Controversy Surrounding Oklahoma Quakes, Fracking Mounts.

The New York Times  (4/4, Oppel, Wines, Subscription Publication) reports on the controversy surrounding the “sharp and steady increase” of earthquakes over the past five years in Oklahoma, which “many scientists” attribute to fracking. While elected leaders in Oklahoma “have been slow to address the problem,” regulators “have taken some protective measures.” Despite concerns, some “say the political will is missing to confront an earthquake threat tied to Oklahoma’s dominant industry.”

Reid’s Retirement Expected To Impact Yucca Mountain Project.

The Hill  (4/4, Cama) reported that the retirement of Senate Minority Leader Harry Reid is expected to remove “one of the biggest obstacles to the construction of a nuclear waste site at Nevada’s Yucca Mountain.” Supporters claim that “Reid’s retirement could shake up the debate over the project and prompt lawmakers — particularly Democrats — to take a second look.”

Elementary/Secondary Education

Central Kentucky Nonprofit Offers Students Toy Creation Classes.

The Lexington (KY) Herald-Leader  (4/6, Elben) reports that nonprofit Newton’s Attic provides Central Kentucky students a place to learn engineering, physics, and technology concepts by creating their own toys. The company plans to have courses over the summer and intends on adding professional development classes for teachers.

Colorado School To Host Girls In STEM Program.

The Summit (CO) Daily News  (4/6, Langley) reports that the Keystone Science School in Summit County, Colorado will be hosting a program on April 25 for girls between third and sixth grade interested in STEM programs. The program was designed to help allow girls to visualize themselves pursuing STEM careers, especially given the “harmful gender stereotypes” that endure, and to allow students to reflect on female leadership in the STEM fields.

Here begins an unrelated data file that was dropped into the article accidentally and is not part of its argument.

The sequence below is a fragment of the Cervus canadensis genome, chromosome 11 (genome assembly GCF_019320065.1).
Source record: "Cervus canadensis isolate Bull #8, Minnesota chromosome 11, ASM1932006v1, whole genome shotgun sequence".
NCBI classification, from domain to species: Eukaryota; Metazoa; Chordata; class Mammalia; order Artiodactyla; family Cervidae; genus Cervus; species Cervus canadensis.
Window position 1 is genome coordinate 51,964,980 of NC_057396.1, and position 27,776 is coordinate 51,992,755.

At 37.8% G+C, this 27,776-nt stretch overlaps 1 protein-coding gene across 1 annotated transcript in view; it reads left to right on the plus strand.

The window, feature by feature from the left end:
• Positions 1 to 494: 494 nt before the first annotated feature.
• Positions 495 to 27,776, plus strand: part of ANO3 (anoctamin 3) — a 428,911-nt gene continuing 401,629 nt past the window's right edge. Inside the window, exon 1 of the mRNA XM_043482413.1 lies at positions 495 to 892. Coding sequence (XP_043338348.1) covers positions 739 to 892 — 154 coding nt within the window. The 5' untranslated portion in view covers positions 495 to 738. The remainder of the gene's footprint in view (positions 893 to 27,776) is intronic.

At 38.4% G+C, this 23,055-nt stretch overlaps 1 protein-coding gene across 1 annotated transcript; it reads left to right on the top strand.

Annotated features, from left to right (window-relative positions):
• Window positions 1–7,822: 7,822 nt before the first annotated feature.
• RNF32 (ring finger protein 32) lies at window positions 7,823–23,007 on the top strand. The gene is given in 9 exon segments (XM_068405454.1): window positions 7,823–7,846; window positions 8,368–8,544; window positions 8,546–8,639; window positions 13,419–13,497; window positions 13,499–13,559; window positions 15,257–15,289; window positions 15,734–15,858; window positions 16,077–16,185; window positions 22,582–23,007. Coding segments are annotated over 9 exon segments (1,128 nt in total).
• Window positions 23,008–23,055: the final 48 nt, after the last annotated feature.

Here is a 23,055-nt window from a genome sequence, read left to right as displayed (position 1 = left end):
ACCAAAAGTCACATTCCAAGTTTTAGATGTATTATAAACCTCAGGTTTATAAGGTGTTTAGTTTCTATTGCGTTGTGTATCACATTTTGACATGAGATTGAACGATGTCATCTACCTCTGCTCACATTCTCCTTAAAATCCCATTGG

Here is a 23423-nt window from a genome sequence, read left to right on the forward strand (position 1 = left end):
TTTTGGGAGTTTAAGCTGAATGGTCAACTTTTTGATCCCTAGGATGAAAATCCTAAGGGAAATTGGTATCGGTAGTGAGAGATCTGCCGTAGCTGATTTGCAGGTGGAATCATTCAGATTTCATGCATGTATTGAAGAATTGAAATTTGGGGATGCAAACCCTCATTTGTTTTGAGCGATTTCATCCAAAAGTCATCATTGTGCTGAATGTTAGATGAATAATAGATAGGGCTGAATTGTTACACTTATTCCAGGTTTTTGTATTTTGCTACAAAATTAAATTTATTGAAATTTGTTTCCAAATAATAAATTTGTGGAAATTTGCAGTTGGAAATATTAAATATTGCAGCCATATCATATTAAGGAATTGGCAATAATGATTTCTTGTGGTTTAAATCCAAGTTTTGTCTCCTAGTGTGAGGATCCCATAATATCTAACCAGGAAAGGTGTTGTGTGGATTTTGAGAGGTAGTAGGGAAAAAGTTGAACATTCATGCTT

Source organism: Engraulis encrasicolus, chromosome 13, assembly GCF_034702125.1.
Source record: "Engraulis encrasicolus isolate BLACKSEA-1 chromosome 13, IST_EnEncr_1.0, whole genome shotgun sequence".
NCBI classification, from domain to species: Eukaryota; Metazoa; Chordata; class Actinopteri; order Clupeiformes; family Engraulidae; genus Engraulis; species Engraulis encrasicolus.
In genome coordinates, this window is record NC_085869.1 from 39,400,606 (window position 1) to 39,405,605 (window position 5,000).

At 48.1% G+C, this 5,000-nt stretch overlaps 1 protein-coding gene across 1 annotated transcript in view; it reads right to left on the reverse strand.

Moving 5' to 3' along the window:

Tennessee Area Schools Participate In Camp STEM.

The Murfreesboro (TN) Daily News Journal  (4/5) reports that Camp STEM hosted students from Rutherford County schools in Tennessee over spring break. The camp is designed to help students have “exciting, challenging and life-impacting STEM experiences” by showing them how STEM subjects work in hands-on activities.

Fort Monroe Authority Buildings No Longer Reserved For Virginia STEAM Academy.

The Hampton Roads (VA) Daily Press  (4/5, Brauchle, Subscription Publication) reports that a letter of intent between Fort Monroe Authority in Virginia and the Virginia STEAM Academy has expired, meaning buildings that had been reserved for the academy are available to any developer. The Academy has lacked sufficient funding to cover the renovation costs to convert the fort into a boarding school. The Virginia General Assembly denied bills this year that would have addressed the school and its governance structure.

Friday’s Lead Stories

New Plan Could Have Astronauts Orbiting Mars By 2033.
Michigan College Promoting Interest In Photonics, Laser Technician Careers.
University Of Tennessee Installs Solar Panels For Teaching, Research.
Obama Promotes Job Training At Louisville Tech Firm.
Obama To Discuss Clean Energy In Utah.
Palm Beach State College Receives NSF Grant.